And in mercifully non-Seuss news, further information from today’s NPD report on the week ending March 6 shows what McLean describes as continued growth in adult fiction. The sector in that first week of the month “contributed 15 percent of week-over-week growth,” she says, “and is up 30 percent on a unit basis year-over-year.”


More from Publishing Perspectives on licensing is hereMore on the United States market is here, more on the NPD Group’s reports is here and more from Publishing Perspectives on political books is here. More from us on industry statistics is here.

More on the coronavirus COVID-19 pandemic and its impact on international book publishing is here

About the Author

Porter Anderson

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Porter Anderson has been named International Trade Press Journalist of the Year in London Book Fair's 2019 International Excellence Awards. He is Editor-in-Chief of Publishing Perspectives. He formerly was Associate Editor for The FutureBook at London's The Bookseller. Anderson also has worked as a senior producer, editor, and anchor with CNN.com, CNN International, and CNN USA, and as an arts critic (National Critics Institute) with The Village Voice and Dallas Times Herald. He co-founded The Hot Sheet, a newsletter for authors, which now is owned and operated by Jane Friedman.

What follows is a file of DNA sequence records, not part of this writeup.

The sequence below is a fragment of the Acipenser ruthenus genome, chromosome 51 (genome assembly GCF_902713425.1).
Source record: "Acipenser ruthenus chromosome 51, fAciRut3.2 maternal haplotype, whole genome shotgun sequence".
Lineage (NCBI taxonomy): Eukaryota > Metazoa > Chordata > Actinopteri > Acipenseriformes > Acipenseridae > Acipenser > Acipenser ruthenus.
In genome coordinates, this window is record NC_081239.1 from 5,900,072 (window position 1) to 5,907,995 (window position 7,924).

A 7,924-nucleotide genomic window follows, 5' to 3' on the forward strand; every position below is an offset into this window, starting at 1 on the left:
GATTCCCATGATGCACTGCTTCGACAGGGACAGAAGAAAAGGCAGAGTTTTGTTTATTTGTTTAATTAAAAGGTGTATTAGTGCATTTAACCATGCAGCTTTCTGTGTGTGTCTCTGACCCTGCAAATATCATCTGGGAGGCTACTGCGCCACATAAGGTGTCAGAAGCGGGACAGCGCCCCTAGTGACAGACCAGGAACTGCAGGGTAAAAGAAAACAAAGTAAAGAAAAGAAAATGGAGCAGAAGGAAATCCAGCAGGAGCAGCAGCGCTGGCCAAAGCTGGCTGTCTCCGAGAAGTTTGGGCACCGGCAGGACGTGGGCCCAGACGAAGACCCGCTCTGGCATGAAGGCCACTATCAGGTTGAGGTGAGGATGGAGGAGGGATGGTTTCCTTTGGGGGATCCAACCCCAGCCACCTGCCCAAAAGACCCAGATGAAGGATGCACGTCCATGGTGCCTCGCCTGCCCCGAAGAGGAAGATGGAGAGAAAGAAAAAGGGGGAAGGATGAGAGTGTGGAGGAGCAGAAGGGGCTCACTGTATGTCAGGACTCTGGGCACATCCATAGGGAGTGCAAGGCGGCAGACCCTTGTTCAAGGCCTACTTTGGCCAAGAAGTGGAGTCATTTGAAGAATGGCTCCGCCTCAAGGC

Comments

  1. Your article points out that none of the titles on today’s Amazon Charts is among the discontinued books, but fails to mention why.

    Amazon, eBay and others blocked the sale of the discontinued books, even those that were used, restricting the sale of private property on their platforms. You state “no such [cancel culture] mob exists and the estate itself had ceased publishing the selected titles,” yet fail to mention the retailers’ involvement.

    As those working in the publishing industry, we would be served to remember that it may be the sale of our books next time that the retailers block.

    1. Author

      Other news reports, like this one, do not support your assertion that Amazon blocked or is blocking sales of the remaining copies of the discontinued titles, nor that “retailers’ involvement’ is a factor in this event.

      For example, if you’ll read this March 4 report from Maria Morava and Scottie Andrew at CNN, you’ll see that available inventory of the initially available copies of those six discontinued books simply and logically sold out very quickly both at Amazon and at Barnes & Noble. That report’s details are echoed in other media filings including those of Business Insider, The Hill, MarketWatch, Fox News, etc.

      At the Wall Street Journal and several other media, there are reports that eBay has worked to delist resales of copies at vastly inflated prices. But in fact, those six books still are on sale at Amazon, and at those extremely high prices. These are copies being offered by various vendors for those willing to pay collector prices. As you can see on the listings, the system refers you to the vendors in question.

      We also see the titles from the list of discontinued books still duly listed at Barnes & Noble, as well, usually with “out of stock” notations.